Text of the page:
Automation might take away some jobs, but it will also create many more. As new technologies are introduced, and we change our way of doing business, new positions will open up and new skillsets will be in demand. We – employers, employees and policy makers – must plan for this on a war footing. India has shown in the past that it can leap forward into a new era without going through all the intermediate steps you’d expect – our mobile and services revolution are ample proof of this.
If we plan this well, we could usher in tremendous growth built around new technology. It is therefore essential that we focus on new skills that will be relevant in a highly automated future. As job creators, we have to help our employees pick up new skills, as employees we have to look towards the future and see if we’re adequately prepared, and as policy makers, we have to see whether we have laid the groundwork for this transformation.
Support jobs will grow as well
Automation might shift the focus on economic growth towards high-skill jobs, but as income levels rise, new low-skill opportunities will also come up. Retail businesses will shift online, manufacturing will become reliant on robots, and IT services will change to a tech-intensive, big-data future. But these changes will also create new jobs – low and medium skilled. This does not mean we abandon our focus on skills growth or condemn many of our fellow citizens to a low-income life. We must ensure every citizen gets to look at the coming day with confidence that he or she is on the path to a higher income level, with the attendant higher quality of life. Skilling and education have to be given adequate attention, no matter what, as they are the best ways of ensuring an equitable, fair, and prosperous future for every citizen.
In the long run, quality of life will rise
A higher quality of life is the real target of all economic activity. Higher incomes, more free time to devote to family and personal dreams, greater safety (economic and physical) and greater satisfaction with life – these are the factors that have spurred technological innovation since mankind discovered fire and made the first stone tools.
Today, automation promises to continue this legacy well into the future. Services such as education and healthcare, which become more affordable and accessible due to the new systemic improvements introduced by automation, will change how we live – from the wealthiest to the poorest. Greater efficiency across industries will lead to more economic activity, higher governmental revenue, a more effective social net, and new opportunities that allow the youth to take responsibility for their future. The time saved on day-to-day tasks will provide an intangible (and massive) benefit of a happier society. That is the true promise of automation and it would be unwise to risk this by not planning for a world that is inevitable.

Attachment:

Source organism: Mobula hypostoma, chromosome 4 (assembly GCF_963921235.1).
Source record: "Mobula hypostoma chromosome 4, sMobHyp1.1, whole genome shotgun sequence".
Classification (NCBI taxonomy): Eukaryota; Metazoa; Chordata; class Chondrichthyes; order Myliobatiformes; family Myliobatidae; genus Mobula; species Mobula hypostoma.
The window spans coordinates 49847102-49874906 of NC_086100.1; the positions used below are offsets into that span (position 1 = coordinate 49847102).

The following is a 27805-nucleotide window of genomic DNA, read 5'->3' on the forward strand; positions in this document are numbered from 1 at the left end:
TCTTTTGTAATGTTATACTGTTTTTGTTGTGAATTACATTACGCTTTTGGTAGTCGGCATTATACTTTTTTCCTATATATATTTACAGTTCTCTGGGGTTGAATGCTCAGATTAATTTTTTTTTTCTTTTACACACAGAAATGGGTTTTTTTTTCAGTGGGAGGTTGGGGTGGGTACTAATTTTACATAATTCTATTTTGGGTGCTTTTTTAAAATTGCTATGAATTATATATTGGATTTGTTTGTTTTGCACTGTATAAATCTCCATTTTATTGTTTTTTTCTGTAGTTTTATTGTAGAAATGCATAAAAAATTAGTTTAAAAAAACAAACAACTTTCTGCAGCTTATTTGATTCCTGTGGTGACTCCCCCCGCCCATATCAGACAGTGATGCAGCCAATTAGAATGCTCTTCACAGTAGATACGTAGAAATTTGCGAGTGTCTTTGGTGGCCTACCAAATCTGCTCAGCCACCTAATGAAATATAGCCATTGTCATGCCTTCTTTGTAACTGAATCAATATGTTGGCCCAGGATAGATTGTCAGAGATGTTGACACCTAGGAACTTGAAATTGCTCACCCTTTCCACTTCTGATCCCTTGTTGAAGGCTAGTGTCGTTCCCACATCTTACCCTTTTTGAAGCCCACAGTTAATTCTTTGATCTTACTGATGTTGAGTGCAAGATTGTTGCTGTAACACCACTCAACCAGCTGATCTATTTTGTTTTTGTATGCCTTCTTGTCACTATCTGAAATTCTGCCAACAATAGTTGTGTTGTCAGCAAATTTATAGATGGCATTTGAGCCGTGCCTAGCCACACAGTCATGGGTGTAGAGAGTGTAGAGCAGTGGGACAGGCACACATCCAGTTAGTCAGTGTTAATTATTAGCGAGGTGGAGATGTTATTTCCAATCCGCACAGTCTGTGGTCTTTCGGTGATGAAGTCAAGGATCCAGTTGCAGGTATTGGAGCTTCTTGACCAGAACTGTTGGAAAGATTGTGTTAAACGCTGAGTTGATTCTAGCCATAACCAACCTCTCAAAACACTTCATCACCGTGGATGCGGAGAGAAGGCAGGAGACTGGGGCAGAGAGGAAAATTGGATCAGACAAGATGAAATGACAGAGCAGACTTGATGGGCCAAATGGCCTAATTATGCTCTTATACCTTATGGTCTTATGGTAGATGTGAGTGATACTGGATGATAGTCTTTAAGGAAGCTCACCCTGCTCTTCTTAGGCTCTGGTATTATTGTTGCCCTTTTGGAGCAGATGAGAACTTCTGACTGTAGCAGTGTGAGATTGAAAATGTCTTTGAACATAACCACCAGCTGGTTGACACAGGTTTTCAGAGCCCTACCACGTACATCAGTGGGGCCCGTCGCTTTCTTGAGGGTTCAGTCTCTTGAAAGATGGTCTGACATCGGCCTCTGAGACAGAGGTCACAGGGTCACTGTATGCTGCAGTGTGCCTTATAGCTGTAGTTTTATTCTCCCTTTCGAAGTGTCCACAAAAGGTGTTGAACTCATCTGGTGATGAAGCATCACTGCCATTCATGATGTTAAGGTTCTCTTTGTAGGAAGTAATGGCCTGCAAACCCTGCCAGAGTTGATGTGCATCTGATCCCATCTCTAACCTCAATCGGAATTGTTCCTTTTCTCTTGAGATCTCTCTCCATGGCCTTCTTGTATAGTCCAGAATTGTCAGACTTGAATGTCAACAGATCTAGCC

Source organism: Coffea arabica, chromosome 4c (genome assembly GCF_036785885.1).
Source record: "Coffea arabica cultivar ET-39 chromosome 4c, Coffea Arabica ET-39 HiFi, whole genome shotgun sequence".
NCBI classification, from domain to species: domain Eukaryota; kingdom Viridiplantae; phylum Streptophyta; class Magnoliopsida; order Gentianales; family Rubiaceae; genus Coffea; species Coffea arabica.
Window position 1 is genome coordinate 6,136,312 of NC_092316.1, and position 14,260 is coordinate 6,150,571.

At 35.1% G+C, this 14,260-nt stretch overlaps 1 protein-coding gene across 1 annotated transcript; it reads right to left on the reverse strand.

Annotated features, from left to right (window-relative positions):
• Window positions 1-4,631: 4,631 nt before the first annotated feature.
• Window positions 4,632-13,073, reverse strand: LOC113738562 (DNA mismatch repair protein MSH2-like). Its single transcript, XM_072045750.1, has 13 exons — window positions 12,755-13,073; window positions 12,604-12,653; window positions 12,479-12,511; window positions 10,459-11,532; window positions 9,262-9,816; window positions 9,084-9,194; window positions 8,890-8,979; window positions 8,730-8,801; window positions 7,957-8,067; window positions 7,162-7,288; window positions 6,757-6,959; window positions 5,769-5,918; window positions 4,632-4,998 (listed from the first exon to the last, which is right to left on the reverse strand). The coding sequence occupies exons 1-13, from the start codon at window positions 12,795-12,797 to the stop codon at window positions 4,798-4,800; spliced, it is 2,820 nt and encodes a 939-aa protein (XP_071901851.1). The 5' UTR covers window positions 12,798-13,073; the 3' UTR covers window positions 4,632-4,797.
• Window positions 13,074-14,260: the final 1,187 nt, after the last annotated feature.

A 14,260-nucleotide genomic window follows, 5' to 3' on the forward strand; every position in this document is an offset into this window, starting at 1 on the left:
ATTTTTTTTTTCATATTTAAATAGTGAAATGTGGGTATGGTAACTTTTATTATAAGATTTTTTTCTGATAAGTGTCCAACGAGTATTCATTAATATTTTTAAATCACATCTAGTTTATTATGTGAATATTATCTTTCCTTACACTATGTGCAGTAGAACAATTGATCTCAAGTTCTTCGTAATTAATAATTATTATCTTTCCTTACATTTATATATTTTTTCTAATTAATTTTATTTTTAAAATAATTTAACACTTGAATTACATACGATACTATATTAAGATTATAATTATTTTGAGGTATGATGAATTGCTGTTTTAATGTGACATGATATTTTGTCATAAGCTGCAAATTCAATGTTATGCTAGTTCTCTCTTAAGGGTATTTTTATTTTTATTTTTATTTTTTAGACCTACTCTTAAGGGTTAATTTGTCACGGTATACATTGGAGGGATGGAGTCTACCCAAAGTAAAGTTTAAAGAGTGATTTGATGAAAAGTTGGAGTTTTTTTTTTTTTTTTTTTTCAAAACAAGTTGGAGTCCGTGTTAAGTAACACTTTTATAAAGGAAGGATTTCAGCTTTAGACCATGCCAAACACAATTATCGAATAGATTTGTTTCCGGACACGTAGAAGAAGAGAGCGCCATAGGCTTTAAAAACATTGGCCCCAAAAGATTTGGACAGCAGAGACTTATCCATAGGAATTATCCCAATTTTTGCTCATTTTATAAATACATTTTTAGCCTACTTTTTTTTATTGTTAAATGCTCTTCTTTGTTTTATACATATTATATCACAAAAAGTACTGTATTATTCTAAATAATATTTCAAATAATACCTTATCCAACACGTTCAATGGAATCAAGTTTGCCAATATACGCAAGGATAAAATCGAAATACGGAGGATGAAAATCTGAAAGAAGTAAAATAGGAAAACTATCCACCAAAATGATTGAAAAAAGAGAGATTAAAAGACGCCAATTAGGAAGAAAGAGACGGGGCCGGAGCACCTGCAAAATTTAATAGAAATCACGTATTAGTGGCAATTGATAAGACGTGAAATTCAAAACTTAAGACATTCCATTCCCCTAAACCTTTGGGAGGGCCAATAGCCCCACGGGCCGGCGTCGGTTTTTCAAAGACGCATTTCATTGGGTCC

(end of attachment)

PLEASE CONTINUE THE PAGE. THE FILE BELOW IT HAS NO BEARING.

Gupta is founder and CEO of Knowlarity Communications.
(The article appears in the November 1-15, 2015 issue)
A wide swathe of economic activities was nationalised in India after independence, and especially during Indira Gandhi’s prime ministership, for predominantly political reasons. But state ownership was also justified as a way to correct market failures, increase investible surpluses, and pursue wider
Calling for improved communication in the field of science and technology, eminent scientist and chairman, National Innovation Foundation, Dr Raghunath Mashelkar has said that it is important to advance knowledge and people need to know how that knowledge is for their own good. “Public awaren
Did the Rajasthan health department do the right thing by sending data on Muslim staff to centre?
Three in four abortions in India are through drugs from chemists and informal vendors rather than from health facilities, said a report in The Lancet. An estimated 15.6 million abortions were performed in the country in 2015, reports The Lancet in its latest released paper on ‘Inciden
Prime minister Narendra Modi’s seaplane ride in Gujarat is certainly unique, but it is not as historic as it is being made out to be. Gujarat chief Minister Vijay Rupani said this is for the first time in the history of the country that a sea-plane will land on a water body and that wi
GAIL has awarded a contract for laying 520 km gas pipeline connectivity from Dobhi (Bihar) to Durgapur (West Bengal), including 120 km line to Jamshedpur (Jharkhand). With these awards, major contracts for phase two of the Jagdishpur-Haldia and Bokaro-Dhamra natural gas pipeline (JHBDPL) project have